Drew BreesI’m not an assassin. I’m not in the smear business. I get no kicks out of lurking in the shadows, hunched at the keyboard and cracking away at personalities I’ve never met.

But can someone explain why Fox couldn’t deliver a better tandem than Kevin Burkhart and John Lynch to handle Saints-Seahawks duties yesterday.

This is football’s elimination round – the big drama – and Burkhart-Lynch gave us three strong hours of little league.

My main gripe is with Lynch. Burkhart, the play-by-play man, can be somewhat hollow in his calls, and he gets a little shrieky sometimes after a big moment, but he moves the game along and has a relatively breezy style.

A friend of mine called during the game and said Burkhart belongs on Providence-Holy Cross or something. Yes, I see what he means by that.

But John Lynch is unfit for NFL playoff work. He gives you nothing. As a pro safetyman he knew his way around the field, but as a color analyst, an information processor peering from above, he’s lost.

His main area of expertise is telling us exactly what we all just watched after each play – not why, only what. They used to call John Facenda the voice of God. Lynch is the voice of the instant replay.

That skill would have been highly valued in earlier times, during low-technology eras, like when Morse code was big. Lynch would’ve been terrific in 1898, when your duty was to dot-dot-dash-dash the details of Harvard-Carlisle or Princeton-Army to the rest of the country. But today, in the high-def TV era, his calls are rather sterile.

Even when Lynch tried to deliver hard insight it didn’t work out. During the replay of a key sideline catch by Doug Baldwin late in the fourth quarter that was challenged by New Orleans, Lynch began describing things that weren’t even there.

“Now watch…the ball is still moving, not total control. The ball is still loose….”

So we watched. And replay showed the ball wasn’t moving in Baldwin’s hands. And the result of the challenge was total control, and it felt like Lynch was simply forcing the issue out there, trying to add some contrived drama to the scene while the officials finished their relatively uncomplicated review.

Which leads immediately to the next bit of puzzling commentary from Lynch. The Saints were on their last timeout when they tossed that challenge flag. If they’re wrong, they’re down to zero. But Lynch insisted Sean Payton was right in contesting the play.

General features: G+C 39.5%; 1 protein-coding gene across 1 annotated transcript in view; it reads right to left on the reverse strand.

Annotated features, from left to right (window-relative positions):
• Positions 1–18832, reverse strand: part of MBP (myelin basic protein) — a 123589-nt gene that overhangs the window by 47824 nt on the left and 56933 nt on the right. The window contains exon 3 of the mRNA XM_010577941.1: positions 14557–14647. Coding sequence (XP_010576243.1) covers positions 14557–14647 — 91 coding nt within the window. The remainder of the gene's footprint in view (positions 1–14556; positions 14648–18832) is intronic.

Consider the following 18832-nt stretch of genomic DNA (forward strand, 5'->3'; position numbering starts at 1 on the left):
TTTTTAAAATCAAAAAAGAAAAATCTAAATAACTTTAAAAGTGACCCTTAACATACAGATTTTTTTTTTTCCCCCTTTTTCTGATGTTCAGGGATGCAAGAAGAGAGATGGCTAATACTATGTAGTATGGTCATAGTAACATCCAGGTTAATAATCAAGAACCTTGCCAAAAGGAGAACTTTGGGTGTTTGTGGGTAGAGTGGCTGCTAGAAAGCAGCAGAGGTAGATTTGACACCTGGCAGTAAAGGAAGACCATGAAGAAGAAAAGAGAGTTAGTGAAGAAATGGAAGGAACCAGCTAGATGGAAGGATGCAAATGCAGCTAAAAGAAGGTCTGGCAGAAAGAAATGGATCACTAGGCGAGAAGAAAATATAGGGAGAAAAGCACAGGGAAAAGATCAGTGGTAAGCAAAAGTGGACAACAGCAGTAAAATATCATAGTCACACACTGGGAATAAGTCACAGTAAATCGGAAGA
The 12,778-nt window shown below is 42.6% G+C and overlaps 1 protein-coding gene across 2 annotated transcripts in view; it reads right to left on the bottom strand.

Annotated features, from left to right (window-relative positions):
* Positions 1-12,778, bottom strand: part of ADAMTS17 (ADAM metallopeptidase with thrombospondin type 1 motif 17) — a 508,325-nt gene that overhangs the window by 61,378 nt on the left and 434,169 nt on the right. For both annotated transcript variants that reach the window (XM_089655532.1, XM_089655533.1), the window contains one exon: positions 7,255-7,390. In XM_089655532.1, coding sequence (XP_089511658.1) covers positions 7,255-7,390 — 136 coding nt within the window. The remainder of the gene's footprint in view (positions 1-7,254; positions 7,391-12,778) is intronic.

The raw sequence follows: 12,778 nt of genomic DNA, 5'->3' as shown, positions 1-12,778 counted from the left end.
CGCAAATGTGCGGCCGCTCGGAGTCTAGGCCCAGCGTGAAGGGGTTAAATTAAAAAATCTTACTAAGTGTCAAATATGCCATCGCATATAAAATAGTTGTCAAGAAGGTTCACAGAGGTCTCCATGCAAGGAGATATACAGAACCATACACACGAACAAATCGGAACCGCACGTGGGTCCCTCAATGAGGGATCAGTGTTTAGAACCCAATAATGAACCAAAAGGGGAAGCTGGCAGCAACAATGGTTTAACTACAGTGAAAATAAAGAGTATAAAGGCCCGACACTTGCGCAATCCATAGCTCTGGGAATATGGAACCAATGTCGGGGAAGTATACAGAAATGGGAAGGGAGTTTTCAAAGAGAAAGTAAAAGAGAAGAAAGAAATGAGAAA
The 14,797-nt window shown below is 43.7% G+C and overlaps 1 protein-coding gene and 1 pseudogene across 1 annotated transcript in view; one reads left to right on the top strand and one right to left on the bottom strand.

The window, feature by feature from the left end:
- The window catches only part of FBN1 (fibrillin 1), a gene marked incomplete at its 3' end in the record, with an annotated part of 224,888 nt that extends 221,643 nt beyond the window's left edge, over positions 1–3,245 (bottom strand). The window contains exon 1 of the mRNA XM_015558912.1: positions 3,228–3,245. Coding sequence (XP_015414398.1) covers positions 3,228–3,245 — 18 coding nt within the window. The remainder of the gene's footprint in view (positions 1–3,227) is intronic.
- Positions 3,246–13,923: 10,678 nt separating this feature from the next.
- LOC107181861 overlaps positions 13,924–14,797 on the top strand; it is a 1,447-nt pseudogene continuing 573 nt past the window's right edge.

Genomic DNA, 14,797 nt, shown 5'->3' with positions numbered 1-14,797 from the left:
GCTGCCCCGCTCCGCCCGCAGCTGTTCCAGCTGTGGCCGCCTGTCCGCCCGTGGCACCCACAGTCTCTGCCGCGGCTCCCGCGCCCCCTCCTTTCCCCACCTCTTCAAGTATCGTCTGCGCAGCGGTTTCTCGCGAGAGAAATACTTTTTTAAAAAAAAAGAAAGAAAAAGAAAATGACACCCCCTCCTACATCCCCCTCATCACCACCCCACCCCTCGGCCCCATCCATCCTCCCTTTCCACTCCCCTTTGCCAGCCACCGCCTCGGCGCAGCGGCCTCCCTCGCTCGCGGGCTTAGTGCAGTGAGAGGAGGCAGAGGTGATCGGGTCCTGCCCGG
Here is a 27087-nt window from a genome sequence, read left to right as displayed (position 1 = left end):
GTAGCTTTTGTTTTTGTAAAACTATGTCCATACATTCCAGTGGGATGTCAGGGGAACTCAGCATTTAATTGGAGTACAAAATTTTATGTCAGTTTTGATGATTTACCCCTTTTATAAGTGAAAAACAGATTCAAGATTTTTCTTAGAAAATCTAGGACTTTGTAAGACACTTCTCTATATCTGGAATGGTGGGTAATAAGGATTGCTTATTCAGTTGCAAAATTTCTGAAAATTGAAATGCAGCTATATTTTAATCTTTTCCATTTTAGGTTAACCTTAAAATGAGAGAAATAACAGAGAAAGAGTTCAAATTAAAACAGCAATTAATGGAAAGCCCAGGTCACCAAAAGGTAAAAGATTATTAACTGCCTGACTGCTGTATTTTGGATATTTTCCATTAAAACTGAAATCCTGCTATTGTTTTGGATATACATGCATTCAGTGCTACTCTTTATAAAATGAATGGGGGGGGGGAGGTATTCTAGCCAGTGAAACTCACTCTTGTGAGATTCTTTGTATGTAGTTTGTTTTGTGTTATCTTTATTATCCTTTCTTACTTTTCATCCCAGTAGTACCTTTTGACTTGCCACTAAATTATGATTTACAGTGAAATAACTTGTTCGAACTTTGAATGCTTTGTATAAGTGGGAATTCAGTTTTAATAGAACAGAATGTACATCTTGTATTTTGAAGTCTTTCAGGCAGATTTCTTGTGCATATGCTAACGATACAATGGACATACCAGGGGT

“I think that’s a challenge Sean Peyton had to take,” he exclaimed. “You can’t leave ‘em in your pocket, so you take that challenge. It was close.”

Not really. The officials quickly ruled against the Saints and, with 2:48 remaining on the clock and trailing by eight, New Orleans was stripped of its final timeout.

Lesson: You can identify an overwhelmed color analyst by his heavy usage of a crutch word, or filler word. It is his security blanket. It carries him through the stress of the broadcast. This crutch word is invaluable because of its flexibility. It can be used in many situations and applications, such as noun, verb, adjective, conjunction, interjection, etc.

Lynch has two crutch words. The first is physicality. This one he stole directly from ESPN, the birthplace of crutch words. And it’s a goodword for an ex-killer like Lynch because it shows he can describe rough, hard-hitting football and sound scientific at the same time.

Like its sister words lineality and microtonality and osmolality, physicality sounds like serious business, and the term made several key appearances in the first half of Saints-Seahawks.

But Lynch’s major crutch word, his very lifeblood, is a simple one. It is football.

Lynch abuses this poor term. So does Jesse Palmer at ESPN. This is not an exaggeration. They force it into every sentence. They comb their hair with it and sprinkle it on eggs and use it to detail the very movement of the planets. For them, football is to football as carbon is to planet earth. A few examples from Lynch’s playoff effort:

“They fly to the football…”

“He simply dropped the football.”

“He could be the X-factor in this football game.”

“You break on the football and make a solid tackle.”

“We’re going to see him catch the football.”

And here was Lynch’s oddest use of it, during a sudden Brokeback Mountain moment in the fourth quarter. He was gushing over Earl Thomas, Seattle’s punishing safetyman, after he exploded through a Saint receiver and wrecked a key third-down play. And then…

“Erin Andrews on our crew teases me,” Lynch confessed. “She says I have a man-crush on this guy and I do…because I like great football players and [Thomas] is a great football player.”

Thankfully this revelation appeared very late in the telecast, with all of us drained and the end mercifully in sight. Witnesses to a football game in a football stadium where the home team plays “Seahawks football.” As opposed to Laker football or WNBA football.

As I said, I don’t want to be an assassin. I don’t know John Lynch, but I know he once was a very fine player. I also know that he’s highly unsuited for the playoff pulpit.

 

   Tom Danyluk joins Football Nation after nine years as a columnist with Pro Football Weekly. He is an award-winning freelance writer and author of “The Super ‘70s,” which you can purchase on Amazon.com. Questions or comments? Please contact Tom at Danyluk1@yahoo.com.